Tim Cook speaking during Verizon's iPhone 4 launch event in New York
Apple CEO Tim Cook is expected to announce the iPhone 5 later today. Reuters

Sony Ericsson has admitted that the company should have taken the iPhone more seriously, when it was announced back in 2007.

The now-CEO of Sony Ericsson, Bert Nordberg, told the Wall Street Journal: "It's safe to say that Sony Ericsson should have taken the iPhone more seriously when it arrived in 2007." Nordberg wasn't CEO at the time, but since he has taken change of the company, Sony Ericsson's share of the mobile phone market has halved to less than 2 per cent.

After its launch in January 2007, and US release in June of that year, the iPhone changed the mobile phone industry in a way no one could have predicted, proving that full-touchscreen phones can work, and later introducing the concept of smartphone apps.

The tie-in with iTunes would surely have been the first giveaway that Apple was on to something big, but Apple's first venture into an iTunes phone ended badly, with the Motorola Rokr E1 (remember that?) struggling to take off, with a less-than-useful storage fit for just 100 songs.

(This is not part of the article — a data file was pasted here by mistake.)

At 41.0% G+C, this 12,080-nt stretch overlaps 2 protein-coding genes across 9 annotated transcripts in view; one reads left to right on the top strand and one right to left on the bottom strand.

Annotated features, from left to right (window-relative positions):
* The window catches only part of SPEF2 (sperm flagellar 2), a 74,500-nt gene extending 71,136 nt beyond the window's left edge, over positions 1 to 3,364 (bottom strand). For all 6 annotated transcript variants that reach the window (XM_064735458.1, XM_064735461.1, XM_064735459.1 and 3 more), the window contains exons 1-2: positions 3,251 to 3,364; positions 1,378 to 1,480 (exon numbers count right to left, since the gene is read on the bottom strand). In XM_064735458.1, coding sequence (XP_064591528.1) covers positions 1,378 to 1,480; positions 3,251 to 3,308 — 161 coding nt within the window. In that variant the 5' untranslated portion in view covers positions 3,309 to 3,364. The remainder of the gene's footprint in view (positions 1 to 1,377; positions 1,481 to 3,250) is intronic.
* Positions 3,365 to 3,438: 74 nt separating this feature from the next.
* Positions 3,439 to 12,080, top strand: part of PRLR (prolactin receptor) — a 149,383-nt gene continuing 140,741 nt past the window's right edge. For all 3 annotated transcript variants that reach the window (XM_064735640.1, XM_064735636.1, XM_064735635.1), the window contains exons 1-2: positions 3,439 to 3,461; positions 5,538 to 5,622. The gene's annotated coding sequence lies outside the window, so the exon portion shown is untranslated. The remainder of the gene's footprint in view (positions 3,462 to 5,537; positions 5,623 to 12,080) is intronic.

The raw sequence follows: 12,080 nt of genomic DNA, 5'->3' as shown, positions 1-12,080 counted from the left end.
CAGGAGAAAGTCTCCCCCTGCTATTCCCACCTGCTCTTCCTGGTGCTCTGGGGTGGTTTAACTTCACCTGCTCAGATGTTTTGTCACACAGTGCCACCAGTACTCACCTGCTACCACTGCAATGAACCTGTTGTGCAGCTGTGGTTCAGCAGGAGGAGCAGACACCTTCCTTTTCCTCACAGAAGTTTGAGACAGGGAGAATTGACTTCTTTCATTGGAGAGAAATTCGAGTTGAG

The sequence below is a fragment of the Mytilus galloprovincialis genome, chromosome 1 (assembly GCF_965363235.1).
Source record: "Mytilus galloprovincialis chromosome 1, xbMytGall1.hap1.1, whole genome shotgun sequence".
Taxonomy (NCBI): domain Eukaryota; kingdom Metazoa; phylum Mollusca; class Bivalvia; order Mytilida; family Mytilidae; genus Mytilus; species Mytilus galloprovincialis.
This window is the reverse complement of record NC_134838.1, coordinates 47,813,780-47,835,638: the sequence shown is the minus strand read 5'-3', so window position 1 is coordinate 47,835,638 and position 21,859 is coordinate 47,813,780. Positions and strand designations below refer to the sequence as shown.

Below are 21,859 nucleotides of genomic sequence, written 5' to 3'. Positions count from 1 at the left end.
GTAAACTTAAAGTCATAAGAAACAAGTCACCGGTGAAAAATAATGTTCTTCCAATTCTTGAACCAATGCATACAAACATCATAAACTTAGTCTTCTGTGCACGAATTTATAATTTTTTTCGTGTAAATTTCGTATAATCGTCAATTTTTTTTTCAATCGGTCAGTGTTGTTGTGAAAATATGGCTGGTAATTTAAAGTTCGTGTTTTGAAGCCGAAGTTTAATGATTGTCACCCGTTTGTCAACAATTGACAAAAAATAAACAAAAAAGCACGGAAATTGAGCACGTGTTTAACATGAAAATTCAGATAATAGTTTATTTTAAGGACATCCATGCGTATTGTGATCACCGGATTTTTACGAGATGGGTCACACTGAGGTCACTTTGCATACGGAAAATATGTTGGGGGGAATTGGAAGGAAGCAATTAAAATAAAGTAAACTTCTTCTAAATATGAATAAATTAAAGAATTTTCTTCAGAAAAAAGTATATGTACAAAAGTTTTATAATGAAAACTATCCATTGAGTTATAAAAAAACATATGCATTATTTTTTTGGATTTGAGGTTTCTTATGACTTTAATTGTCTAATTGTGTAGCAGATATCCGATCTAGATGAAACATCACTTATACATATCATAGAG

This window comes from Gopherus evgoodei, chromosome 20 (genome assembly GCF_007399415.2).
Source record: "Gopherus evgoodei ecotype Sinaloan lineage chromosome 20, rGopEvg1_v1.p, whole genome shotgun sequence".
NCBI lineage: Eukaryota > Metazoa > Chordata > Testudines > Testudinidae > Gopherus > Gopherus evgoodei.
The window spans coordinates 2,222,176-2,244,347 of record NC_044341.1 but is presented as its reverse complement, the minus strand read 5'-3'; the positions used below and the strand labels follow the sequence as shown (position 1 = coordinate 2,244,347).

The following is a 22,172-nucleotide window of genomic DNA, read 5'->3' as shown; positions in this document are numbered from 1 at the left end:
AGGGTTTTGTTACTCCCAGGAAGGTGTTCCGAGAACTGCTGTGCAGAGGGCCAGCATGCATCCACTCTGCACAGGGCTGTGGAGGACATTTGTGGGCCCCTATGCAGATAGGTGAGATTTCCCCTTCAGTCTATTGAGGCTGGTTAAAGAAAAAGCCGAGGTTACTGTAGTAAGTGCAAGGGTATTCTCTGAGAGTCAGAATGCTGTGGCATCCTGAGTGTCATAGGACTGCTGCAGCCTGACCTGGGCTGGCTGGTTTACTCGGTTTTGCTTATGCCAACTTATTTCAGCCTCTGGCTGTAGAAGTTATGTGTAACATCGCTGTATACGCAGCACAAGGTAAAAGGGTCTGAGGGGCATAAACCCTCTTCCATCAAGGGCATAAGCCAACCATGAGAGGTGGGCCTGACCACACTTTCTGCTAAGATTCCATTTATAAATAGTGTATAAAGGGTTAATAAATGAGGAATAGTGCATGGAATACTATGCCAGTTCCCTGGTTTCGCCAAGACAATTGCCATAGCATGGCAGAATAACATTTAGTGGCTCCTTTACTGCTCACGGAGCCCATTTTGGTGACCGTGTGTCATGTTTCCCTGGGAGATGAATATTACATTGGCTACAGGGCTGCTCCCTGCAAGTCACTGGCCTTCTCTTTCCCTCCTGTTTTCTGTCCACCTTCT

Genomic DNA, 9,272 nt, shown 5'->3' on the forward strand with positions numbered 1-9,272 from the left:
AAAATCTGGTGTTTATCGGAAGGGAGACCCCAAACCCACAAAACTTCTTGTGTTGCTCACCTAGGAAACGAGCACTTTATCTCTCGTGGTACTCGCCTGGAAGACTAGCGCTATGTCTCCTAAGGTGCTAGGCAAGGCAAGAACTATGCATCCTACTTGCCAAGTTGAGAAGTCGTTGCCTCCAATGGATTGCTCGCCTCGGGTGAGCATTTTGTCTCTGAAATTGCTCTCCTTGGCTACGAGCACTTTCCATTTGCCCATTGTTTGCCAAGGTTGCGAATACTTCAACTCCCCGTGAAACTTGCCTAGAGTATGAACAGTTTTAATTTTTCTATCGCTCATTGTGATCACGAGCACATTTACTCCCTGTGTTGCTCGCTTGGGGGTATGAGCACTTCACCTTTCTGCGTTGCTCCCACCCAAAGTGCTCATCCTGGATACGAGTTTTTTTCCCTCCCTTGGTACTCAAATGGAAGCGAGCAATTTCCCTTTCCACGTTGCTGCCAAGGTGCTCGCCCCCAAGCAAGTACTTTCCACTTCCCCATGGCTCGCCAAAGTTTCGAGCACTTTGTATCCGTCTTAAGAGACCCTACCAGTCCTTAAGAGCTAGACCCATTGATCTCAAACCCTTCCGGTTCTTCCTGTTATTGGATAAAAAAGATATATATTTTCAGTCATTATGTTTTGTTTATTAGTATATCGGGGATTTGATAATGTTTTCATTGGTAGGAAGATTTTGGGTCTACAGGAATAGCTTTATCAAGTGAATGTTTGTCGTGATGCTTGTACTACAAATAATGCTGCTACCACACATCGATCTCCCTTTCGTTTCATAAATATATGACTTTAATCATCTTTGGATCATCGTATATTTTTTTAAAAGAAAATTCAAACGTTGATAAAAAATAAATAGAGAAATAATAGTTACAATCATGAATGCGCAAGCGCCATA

Back in 2007 Sony Ericsson believed that their ties with the Cybershot and Walkman brands of Sony would be beneficial in bringing cameras and MP3 playback to handsets, but neither has been able to keep pace with the likes of HTC - as well as Apple - in recent years.

Nordberg added that moving to the Android operating system, rather than developing its own, was "the best choice we could have made".

Despite this lack of market share in the high0end smartphone area, Sony Ericsson does provide good mid-range Android phones, such as the Xperia Ray and Xperia Neo. Also, the Xperia Play, while suffering from a poor up-take, has recently had a significant price cut and received software updates.